Continuing on my “neat SP1 list”….
There are a lot of new niftyola fixes\features, and one of them is the new Credential Roaming feature otherwise known as Digital Identity Management Service or (DIMS)
One note here – it does require a schema extension, but it does not require a particular
1. The LDF file is on the link below – there is no LDF file in the service pack itself.
2. When you use the ldifde command to import you need to use the -c switch like so:
ldifde -i -f dimsroam.ldf -c “DC=X” “DC=
Once you extended the schema and imported the ADM file (see the documentation) you can then manage your users via Group Policy.
NOTE: If you get some errors on ldif import or ADM import let me know – there were some problems with the first ones posted but they should be fixed.
So then the real question is.. What does all that stuff in the read box mean?
And why do we even care?
Lets tackle the second question first:
Anyone who has tried to manage crypto data for users on multiple machines, will appreciate this new feature.
In order to understand why, we need to discuss DPAPI – or the data protection API’s, a little bit.
When the User (via some application like EFS etc..) calls into the crypto subsystem to encrypt data the first time, we will create what is called a Master Key. This master key is used to create a session key which is used to encrypt the private data as a result of our call to CryptProtectData (for example). FYI the master key is encrypted via 3DES and a key derived from the users current password.
Now, we need some place to store this data and we chose to use the user’s profile. This is still secure since all the data is had via knowing the users password. It would be neat if we could use a smartcard to store it ..
Anyway, we will expire these Master keys and generate new ones every once in while – we never ever actually delete any of them or you would lose access to data encrypted (indirectly) via that particular Master Key.
Lets take an common scenario for EFS.
Bob uses EFS to encrypt confidential data on MachineA. The public key of the EFS cert is used to encrypt the data (actually the FEK) and then when he needs to decrypt the encrypted file we pull out our private key (which was indirectly encrypted via the users local master key) , decrypt the FEK, use that to decrypt the file and we are good to go. Keep in mind that the users keys (Master , cert keys etc..) are local to that machine.
Now, he logs on to machine #2 and encrypts some data – he gets a NEW master key, new cert and a whole new profile to manage and make sure nothing happens to, or he loses access to his data forever (we wont touch the DRA or KRA stuff here)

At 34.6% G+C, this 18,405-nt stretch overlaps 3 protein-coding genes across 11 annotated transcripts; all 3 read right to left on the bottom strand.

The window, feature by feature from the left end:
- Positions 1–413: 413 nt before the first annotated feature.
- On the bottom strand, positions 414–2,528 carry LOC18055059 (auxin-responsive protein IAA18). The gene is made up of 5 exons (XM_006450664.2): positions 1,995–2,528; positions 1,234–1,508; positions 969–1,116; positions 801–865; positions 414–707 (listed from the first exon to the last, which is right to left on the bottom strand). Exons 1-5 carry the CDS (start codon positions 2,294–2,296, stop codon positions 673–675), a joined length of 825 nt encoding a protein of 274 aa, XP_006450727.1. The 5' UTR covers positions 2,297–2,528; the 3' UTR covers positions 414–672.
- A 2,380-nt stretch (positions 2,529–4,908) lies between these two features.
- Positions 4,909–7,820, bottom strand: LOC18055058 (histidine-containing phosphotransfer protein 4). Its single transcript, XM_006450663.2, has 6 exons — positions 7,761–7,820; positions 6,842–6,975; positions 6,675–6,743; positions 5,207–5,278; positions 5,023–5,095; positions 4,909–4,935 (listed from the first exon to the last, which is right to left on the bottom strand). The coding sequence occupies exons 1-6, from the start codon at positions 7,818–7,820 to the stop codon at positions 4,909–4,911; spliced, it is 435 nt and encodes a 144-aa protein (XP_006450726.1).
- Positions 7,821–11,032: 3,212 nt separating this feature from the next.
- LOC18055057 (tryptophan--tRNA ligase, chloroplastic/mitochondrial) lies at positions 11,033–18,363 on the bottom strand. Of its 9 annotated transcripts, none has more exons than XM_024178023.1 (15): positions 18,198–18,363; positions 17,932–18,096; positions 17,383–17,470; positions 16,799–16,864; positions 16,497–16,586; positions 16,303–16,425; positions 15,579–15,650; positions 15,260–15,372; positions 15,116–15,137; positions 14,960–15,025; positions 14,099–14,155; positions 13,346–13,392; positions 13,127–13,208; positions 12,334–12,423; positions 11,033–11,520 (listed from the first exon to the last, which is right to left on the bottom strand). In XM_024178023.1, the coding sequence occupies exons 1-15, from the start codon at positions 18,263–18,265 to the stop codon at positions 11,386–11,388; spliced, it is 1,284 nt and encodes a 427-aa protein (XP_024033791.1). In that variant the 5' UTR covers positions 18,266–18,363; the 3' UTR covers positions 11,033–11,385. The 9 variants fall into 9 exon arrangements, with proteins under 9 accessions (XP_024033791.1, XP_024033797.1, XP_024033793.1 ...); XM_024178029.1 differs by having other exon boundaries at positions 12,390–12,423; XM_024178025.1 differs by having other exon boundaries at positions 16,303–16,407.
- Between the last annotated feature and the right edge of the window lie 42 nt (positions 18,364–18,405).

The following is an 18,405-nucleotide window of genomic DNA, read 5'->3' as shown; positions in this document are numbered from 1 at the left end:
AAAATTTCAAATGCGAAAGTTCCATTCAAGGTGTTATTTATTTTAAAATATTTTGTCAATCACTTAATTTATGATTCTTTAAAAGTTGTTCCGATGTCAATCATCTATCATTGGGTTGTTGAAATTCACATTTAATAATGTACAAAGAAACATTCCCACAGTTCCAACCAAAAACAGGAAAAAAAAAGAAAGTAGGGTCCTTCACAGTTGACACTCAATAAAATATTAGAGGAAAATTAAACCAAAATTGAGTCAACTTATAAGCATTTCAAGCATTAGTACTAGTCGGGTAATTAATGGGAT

There are also more complex scenarios, like shared encrypted files between users, or remote EFS.
How would one prevent this? Well – before SP1 and DIMS one would have to use roaming profiles – but not anymore :o)
If he had had a roaming profile, then EFS would have used the same set of keys on both machine and we would be OK. But, many companies don’t use roaming profiles and honestly don’t even think of this scenario as a reason to start using them. Plus roaming profiles can create their own set of problems we won’t even get into.
So with this new feature called DIMS – our keys roam with the user.. this is great!
Lets look at some of the data we added to our schema and how it relates to what we have discussed.
NEW AD ATTRIBUTES:
NEW AD ATTRIBUTES:
ms-PKI-DPAPIMasterKey. This multivalued attribute contains master key files and information for DPAPI. The following objects will be roamed and contained within this attribute:
• All master key files. There can be multiple master key files. New master key files can be created every 90 days by the domain. Master key files must be maintained and roamed in perpetuity.
• The Preferred file that specifies the master key to be used for encryption. This attribute is updated every time a new master key is created.
- ms-PKI-AccountCredentials. This multivalued attribute contains binary blobs of encrypted credential objects from the Credential Manager store, private keys, certificates and requests. Each binary blob stored in Active Directory may contain a delete flag with a timestamp that persists for 60 days to ensure that all clients delete the object.
- ms-PKI-RoamingTimeStamp. This attribute is used by DIMS and credential roaming to record the time of the latest change to the user object in Active Directory.
Looking over this post, it is a bit long winded and I don’t have time to hit it all today.. so I’ll have to continue this in another post.
Until then – take a look at SP1 and http://www.microsoft.com/technet/prodtechnol/windowsserver2003/library/ServerHelp/633d4258-557a-4bfc-86e1-bb30265f52b4.mspx